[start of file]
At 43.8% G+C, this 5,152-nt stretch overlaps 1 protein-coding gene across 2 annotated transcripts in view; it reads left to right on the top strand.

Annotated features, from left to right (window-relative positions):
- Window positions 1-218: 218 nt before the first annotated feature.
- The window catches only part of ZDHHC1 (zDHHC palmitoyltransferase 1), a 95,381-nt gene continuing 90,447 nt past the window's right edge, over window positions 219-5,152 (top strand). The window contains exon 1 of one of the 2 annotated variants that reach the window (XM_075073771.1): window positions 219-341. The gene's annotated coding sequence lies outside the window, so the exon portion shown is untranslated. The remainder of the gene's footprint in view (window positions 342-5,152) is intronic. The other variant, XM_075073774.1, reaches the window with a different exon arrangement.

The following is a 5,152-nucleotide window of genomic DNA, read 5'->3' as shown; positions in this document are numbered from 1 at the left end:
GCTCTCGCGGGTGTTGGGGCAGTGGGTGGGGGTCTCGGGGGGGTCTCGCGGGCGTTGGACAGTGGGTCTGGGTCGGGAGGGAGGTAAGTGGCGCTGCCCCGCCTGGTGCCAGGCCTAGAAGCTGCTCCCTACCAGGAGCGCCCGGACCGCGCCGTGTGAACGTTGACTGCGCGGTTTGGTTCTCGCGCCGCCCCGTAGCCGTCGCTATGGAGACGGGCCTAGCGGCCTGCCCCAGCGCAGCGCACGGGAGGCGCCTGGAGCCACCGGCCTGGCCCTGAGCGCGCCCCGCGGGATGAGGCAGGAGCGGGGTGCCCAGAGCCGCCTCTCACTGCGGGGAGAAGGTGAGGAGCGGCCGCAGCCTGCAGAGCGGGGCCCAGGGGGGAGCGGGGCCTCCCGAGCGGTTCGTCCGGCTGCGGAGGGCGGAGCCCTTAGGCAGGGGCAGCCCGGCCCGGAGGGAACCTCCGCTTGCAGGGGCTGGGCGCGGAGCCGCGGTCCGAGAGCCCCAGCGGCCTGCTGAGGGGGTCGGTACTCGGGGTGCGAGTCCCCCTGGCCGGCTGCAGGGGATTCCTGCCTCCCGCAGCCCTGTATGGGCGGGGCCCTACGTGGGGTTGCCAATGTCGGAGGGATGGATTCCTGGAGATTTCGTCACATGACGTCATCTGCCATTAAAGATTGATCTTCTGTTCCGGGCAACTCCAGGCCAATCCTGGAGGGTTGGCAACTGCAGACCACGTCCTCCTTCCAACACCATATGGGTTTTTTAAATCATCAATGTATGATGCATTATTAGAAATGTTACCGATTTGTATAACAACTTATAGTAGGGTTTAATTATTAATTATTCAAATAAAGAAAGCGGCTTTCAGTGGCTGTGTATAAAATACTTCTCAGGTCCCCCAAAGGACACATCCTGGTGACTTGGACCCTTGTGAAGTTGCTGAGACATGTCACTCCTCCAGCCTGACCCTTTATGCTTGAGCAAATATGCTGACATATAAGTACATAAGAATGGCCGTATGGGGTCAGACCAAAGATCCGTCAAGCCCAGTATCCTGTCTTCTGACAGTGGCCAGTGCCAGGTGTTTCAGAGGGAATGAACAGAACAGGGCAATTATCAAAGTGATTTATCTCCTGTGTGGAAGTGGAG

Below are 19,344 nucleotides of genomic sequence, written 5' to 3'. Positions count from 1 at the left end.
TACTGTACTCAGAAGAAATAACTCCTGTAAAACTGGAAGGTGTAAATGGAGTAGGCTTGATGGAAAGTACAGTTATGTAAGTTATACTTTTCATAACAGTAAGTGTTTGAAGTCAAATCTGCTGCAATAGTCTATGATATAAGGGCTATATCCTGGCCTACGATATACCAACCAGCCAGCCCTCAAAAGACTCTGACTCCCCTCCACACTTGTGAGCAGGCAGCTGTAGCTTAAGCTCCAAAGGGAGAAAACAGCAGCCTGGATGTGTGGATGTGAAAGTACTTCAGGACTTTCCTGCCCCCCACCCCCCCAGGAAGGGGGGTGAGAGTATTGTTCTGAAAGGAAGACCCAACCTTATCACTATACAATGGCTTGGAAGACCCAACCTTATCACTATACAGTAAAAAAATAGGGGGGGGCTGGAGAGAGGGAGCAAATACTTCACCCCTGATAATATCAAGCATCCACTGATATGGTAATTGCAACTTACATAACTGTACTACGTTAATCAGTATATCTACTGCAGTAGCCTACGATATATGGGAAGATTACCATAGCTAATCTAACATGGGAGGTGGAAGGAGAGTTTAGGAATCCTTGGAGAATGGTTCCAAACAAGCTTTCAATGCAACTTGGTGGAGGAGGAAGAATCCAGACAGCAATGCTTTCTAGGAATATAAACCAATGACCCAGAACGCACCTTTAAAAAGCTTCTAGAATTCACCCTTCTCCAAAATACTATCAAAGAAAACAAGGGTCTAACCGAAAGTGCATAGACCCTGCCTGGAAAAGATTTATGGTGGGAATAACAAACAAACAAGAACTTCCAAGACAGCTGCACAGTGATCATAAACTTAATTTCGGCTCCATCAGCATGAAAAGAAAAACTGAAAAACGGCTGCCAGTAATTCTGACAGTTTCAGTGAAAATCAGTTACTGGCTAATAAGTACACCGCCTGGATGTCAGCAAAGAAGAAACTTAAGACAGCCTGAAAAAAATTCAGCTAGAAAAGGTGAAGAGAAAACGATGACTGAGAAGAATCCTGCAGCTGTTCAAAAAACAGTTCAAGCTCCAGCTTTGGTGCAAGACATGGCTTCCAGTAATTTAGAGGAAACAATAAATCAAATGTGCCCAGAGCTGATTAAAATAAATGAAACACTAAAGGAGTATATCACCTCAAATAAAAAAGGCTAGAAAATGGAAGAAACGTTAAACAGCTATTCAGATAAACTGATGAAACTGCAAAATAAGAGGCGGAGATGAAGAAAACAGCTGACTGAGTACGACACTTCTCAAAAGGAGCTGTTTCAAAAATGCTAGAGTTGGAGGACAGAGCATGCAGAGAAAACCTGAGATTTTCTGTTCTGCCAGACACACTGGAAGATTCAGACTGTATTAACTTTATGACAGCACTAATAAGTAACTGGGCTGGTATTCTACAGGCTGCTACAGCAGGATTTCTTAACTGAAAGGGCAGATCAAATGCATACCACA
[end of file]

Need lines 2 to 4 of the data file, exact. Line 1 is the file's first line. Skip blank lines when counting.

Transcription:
Annotated features, from left to right (window-relative positions):
- Window positions 1-218: 218 nt before the first annotated feature.
- The window catches only part of ZDHHC1 (zDHHC palmitoyltransferase 1), a 95,381-nt gene continuing 90,447 nt past the window's right edge, over window positions 219-5,152 (top strand). The window contains exon 1 of one of the 2 annotated variants that reach the window (XM_075073771.1): window positions 219-341. The gene's annotated coding sequence lies outside the window, so the exon portion shown is untranslated. The remainder of the gene's footprint in view (window positions 342-5,152) is intronic. The other variant, XM_075073774.1, reaches the window with a different exon arrangement.